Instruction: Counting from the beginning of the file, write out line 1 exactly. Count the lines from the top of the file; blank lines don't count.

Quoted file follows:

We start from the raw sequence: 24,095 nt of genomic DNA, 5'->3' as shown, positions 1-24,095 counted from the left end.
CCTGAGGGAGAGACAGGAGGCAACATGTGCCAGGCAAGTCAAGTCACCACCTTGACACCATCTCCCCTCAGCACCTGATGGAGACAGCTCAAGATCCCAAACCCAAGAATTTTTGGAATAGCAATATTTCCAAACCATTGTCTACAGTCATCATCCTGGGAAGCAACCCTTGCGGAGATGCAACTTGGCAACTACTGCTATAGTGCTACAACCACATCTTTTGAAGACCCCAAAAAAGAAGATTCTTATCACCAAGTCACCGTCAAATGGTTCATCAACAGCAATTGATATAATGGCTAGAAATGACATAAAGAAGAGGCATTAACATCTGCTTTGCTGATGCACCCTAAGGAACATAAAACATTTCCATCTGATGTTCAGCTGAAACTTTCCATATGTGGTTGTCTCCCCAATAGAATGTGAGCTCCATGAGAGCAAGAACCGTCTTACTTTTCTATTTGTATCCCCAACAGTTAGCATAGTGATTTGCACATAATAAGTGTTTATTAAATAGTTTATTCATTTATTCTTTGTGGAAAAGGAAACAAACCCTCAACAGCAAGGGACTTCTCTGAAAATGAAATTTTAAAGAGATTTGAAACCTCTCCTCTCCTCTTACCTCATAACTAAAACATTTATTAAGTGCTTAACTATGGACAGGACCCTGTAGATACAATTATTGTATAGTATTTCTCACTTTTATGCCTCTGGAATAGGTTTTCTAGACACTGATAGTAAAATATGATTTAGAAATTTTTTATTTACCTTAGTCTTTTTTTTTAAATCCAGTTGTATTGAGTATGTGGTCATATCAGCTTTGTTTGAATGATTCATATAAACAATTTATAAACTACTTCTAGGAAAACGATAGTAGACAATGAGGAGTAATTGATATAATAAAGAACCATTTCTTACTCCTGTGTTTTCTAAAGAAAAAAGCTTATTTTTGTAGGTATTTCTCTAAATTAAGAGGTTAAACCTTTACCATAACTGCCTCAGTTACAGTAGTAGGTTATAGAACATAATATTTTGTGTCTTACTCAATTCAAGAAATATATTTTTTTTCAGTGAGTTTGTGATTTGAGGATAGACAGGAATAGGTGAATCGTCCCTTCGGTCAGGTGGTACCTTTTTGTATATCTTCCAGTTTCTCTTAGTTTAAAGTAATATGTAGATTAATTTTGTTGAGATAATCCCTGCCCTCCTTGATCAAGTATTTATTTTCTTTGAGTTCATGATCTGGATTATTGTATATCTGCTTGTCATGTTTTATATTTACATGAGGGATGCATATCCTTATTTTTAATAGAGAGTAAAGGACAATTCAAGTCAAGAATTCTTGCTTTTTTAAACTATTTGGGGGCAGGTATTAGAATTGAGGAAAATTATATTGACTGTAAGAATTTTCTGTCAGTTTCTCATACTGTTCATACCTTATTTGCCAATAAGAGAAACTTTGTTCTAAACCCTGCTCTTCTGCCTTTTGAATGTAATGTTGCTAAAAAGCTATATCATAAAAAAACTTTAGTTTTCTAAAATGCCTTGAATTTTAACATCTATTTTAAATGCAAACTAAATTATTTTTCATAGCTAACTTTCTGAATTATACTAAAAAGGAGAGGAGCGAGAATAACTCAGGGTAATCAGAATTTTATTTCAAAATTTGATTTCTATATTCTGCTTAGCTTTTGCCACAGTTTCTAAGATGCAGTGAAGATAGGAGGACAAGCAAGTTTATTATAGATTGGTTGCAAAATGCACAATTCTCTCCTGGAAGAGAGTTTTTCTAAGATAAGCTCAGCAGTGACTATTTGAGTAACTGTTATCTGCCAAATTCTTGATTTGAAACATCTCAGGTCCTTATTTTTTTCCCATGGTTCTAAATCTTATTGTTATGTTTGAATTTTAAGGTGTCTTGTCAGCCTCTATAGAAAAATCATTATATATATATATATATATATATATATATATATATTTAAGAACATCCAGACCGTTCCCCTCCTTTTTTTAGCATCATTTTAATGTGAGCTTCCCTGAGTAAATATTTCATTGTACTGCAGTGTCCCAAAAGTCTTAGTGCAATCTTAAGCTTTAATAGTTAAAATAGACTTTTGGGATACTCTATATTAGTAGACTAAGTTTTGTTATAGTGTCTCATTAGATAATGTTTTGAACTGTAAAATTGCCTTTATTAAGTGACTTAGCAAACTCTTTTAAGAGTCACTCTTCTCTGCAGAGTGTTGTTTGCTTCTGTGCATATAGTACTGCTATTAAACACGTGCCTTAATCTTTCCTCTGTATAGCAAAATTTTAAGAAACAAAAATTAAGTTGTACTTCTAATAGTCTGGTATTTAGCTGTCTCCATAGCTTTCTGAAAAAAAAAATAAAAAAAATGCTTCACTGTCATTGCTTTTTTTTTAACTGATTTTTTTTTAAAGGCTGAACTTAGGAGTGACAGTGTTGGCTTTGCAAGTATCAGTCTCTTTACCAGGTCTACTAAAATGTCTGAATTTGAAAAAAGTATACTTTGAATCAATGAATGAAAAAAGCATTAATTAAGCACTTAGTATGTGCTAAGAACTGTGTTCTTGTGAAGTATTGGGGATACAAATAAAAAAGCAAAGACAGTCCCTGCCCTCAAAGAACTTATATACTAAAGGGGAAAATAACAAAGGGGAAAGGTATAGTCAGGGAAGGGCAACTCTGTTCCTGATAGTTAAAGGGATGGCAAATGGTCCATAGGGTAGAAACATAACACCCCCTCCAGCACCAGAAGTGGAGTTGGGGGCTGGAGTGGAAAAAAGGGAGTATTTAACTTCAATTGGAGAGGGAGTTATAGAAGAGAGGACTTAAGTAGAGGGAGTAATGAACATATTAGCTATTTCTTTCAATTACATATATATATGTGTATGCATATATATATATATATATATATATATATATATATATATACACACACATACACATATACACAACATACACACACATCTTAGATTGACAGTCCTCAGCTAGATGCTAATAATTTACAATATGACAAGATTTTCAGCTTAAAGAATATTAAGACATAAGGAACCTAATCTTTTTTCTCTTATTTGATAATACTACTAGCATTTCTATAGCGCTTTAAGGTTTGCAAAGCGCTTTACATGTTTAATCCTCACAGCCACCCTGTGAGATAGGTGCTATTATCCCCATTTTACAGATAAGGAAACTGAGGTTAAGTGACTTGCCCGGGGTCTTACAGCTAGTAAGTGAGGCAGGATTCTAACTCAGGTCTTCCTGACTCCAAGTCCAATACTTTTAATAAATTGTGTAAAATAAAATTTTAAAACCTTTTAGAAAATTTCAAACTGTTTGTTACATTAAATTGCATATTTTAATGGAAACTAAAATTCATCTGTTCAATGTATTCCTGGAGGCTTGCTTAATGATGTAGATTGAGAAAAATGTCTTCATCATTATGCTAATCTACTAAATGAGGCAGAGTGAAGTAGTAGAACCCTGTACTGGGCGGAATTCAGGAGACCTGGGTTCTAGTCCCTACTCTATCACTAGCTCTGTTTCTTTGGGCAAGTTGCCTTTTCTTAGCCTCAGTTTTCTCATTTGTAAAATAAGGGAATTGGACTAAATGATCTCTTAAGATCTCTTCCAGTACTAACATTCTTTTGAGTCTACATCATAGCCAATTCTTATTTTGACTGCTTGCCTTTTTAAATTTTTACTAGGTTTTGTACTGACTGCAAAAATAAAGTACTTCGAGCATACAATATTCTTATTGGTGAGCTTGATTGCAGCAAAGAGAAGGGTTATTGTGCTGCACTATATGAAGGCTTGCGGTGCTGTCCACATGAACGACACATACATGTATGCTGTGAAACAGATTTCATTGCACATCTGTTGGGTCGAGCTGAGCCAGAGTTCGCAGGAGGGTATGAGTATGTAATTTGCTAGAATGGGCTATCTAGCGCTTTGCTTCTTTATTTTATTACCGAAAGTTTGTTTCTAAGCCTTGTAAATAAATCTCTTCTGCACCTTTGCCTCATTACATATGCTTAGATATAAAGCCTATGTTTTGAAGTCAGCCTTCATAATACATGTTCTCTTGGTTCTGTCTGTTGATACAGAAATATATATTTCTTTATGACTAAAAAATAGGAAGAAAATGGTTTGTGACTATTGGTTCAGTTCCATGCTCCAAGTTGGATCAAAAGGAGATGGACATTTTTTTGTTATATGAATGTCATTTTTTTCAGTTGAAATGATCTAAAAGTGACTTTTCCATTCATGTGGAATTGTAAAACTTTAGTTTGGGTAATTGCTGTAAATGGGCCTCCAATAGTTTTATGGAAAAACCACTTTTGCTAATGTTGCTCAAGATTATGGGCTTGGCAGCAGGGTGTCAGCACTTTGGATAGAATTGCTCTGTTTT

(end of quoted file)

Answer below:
We start from the raw sequence: 24,095 nt of genomic DNA, 5'->3' as shown, positions 1-24,095 counted from the left end.